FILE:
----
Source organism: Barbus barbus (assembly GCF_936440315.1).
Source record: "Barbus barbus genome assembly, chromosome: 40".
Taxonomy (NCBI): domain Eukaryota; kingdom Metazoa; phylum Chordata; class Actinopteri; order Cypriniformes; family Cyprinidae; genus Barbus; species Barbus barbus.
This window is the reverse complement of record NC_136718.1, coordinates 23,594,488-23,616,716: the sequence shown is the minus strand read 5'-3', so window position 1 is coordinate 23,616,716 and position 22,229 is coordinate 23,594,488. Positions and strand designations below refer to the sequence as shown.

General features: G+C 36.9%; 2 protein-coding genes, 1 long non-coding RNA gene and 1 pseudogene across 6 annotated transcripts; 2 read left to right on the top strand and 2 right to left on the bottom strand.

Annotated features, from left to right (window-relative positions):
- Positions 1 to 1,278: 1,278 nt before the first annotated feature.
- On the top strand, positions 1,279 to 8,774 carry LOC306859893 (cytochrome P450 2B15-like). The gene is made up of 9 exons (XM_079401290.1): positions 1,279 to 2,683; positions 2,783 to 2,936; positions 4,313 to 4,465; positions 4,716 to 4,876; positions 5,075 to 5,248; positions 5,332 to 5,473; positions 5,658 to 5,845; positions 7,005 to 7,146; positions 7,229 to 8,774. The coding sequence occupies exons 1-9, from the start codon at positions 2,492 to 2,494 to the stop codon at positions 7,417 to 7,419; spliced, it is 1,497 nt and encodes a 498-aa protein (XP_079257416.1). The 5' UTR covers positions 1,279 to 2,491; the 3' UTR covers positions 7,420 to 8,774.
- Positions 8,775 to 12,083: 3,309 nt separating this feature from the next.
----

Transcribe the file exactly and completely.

Source organism: Barbus barbus (assembly GCF_936440315.1).
Source record: "Barbus barbus genome assembly, chromosome: 40".
Taxonomy (NCBI): domain Eukaryota; kingdom Metazoa; phylum Chordata; class Actinopteri; order Cypriniformes; family Cyprinidae; genus Barbus; species Barbus barbus.
This window is the reverse complement of record NC_136718.1, coordinates 23,594,488-23,616,716: the sequence shown is the minus strand read 5'-3', so window position 1 is coordinate 23,616,716 and position 22,229 is coordinate 23,594,488. Positions and strand designations below refer to the sequence as shown.

General features: G+C 36.9%; 2 protein-coding genes, 1 long non-coding RNA gene and 1 pseudogene across 6 annotated transcripts; 2 read left to right on the top strand and 2 right to left on the bottom strand.

Annotated features, from left to right (window-relative positions):
- Positions 1 to 1,278: 1,278 nt before the first annotated feature.
- On the top strand, positions 1,279 to 8,774 carry LOC306859893 (cytochrome P450 2B15-like). The gene is made up of 9 exons (XM_079401290.1): positions 1,279 to 2,683; positions 2,783 to 2,936; positions 4,313 to 4,465; positions 4,716 to 4,876; positions 5,075 to 5,248; positions 5,332 to 5,473; positions 5,658 to 5,845; positions 7,005 to 7,146; positions 7,229 to 8,774. The coding sequence occupies exons 1-9, from the start codon at positions 2,492 to 2,494 to the stop codon at positions 7,417 to 7,419; spliced, it is 1,497 nt and encodes a 498-aa protein (XP_079257416.1). The 5' UTR covers positions 1,279 to 2,491; the 3' UTR covers positions 7,420 to 8,774.
- Positions 8,775 to 12,083: 3,309 nt separating this feature from the next.